Saturday, April 13, 2024

Day 2 passenger planes nearly crashed mid-air in Naivasha

Two passenger planes almost crashed mid air in Kenya last week August 2018. The two planes missed each other by just a minute. Had they crashed, the accident would have gone into record as one of the worst aviation accidents in history.

The planes involved belonged to Ethiopian Airlines and an Italian leisure airline.

The near accident which would have occurred in Naivasha was averted by the TCAS system that alerts pilots on an impending collision.

Apparently, after receiving caution from the inflight traffic collision system known as TCAS, one of the pilots made a sudden climb to avoid the oncoming plane.

Day 2 passenger planes nearly crashed mid-air in Naivasha

On Wednesday August 29, 2018, the Ethiopian Airlines flight number ET858, a Boeing 737-800, registration number ET-ASJ left Johannesburg for Addis Ababa at 2100 hours. Its flight time was five hours, 12 minutes cruising at a calibrated altitude of 37,000 feet.”

“On the same day at 18:00 hours, an Italian leisure airline Neos Boeing 767-306R flight number NOS252, registration I-NDOF had left the Italian city of Verona heading to Zanzibar. Its flight time was eight hours before it made its first landing in Zanzibar.

At 00:49 hours, both aircraft were in Kenyan airspace, at the same altitude, with the Italian aircraft having entered from the Ethiopian airspace, while the Ethiopian Airlines from the Tanzania airspace. They were flying towards each other.

The TCAS Resolution Advisory alerted the Ethiopian airline crew about the impending mid-air collision and the pilot climbed to 38,000 feet in just one minute (at 00:50 hrs). He maintained the altitude for five minutes, avoiding a collision.

Following this shocking incident, Kenya and Ethiopia embarked on a blame game.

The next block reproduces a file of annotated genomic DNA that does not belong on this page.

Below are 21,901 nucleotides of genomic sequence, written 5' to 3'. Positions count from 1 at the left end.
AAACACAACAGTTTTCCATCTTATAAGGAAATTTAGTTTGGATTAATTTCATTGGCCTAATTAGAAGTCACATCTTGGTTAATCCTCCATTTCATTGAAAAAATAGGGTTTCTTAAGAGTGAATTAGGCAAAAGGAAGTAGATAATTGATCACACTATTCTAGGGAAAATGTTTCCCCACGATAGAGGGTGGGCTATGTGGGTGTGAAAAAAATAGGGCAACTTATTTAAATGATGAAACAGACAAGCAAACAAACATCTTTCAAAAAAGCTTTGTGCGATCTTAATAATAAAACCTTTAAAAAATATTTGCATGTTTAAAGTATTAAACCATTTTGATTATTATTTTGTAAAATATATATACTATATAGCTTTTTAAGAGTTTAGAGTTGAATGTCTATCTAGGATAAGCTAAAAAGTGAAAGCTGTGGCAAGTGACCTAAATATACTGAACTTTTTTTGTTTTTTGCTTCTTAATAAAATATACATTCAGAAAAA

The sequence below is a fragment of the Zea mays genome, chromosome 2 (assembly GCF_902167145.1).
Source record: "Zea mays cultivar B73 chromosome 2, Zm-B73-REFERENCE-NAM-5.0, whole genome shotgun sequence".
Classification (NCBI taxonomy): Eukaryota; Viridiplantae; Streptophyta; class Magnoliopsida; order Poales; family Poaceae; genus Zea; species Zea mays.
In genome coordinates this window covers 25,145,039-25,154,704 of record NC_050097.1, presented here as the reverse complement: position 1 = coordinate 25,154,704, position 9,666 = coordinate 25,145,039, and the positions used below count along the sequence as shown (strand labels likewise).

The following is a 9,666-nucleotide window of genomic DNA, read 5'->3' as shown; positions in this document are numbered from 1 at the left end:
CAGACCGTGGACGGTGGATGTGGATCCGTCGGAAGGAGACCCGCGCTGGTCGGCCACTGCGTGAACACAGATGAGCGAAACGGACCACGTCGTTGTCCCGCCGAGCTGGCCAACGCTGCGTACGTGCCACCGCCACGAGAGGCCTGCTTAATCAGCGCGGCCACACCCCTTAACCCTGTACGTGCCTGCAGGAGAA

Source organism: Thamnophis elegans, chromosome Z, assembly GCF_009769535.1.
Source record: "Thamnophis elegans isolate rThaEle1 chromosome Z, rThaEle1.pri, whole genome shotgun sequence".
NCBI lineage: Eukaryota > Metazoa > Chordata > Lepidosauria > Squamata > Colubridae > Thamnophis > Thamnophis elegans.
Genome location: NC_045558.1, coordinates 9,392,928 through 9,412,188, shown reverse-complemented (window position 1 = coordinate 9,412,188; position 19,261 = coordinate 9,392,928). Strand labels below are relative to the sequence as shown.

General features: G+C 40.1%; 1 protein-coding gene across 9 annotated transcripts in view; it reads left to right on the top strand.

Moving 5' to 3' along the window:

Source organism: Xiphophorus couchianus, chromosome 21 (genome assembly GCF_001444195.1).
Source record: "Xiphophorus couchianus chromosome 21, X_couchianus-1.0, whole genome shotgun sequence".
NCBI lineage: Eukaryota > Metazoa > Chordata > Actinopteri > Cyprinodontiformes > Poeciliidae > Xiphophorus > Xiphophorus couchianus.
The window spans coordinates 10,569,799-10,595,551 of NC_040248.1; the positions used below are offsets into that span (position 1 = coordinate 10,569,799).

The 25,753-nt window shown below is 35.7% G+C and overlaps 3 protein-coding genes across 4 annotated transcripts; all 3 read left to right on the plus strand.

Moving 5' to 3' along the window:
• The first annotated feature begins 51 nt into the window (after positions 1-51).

Kenya’s air traffic controllers appeared to be blaming the incident on a strike by Ethiopian air traffic controllers.

“The Italian airliner approached and entered the Kenyan airspace from the Westside using 370L but it wasn’t informed by the Ethiopian air control that an ET flight was also using the same altitude East side as it crossed over Kenya heading to Addis. This was a serious breach of safety,” a source in the Kenyan aviation had said.

The day after the near mishap, the Kenya Air Traffic Controllers’ Association warned that flights going into and out of the Addis Ababa airspace were not safe.

“We have seen some eastbound flights coming in with westbound flight levels while some westbound flights have eastbound levels, increasing chances of serious air misses,” the association had said.

The association further said that the Ethiopian traffic controllers had not provided proper standard separation in the incident.

“We saw flights from Addis Ababa calling the Nairobi Control without prior estimates, with the possibility of creating serious air-misses with known traffic at the transfer point given that they were entering our airspace with wrong levels,” the association said.

“This was the issue with the ET and Neos, which both maintained FL360 with no prior co-ordination and no estimates from Addis Ababa control. Were it not for the TCAS, the story would have been different.”

The Ethiopian Civil Aviation Authority (ECAA) rejected the Kenyan air controller’s claim, saying its control centre is manned by capable air traffic controllers, adding that the approach and aerodrome positions within its airspace are also manned with professionals possessing all the qualifications.

“We reject the false and baseless statements circulated by the Kenyan Air Traffickers Controllers Association. Our Area Control Centre in Addis Ababa is being manned by adequate number of well-trained, highly capable instructors and professionals with the necessary ratings and validations in accordance with International Civil Aviation Organisation Annex 1 provisions.”

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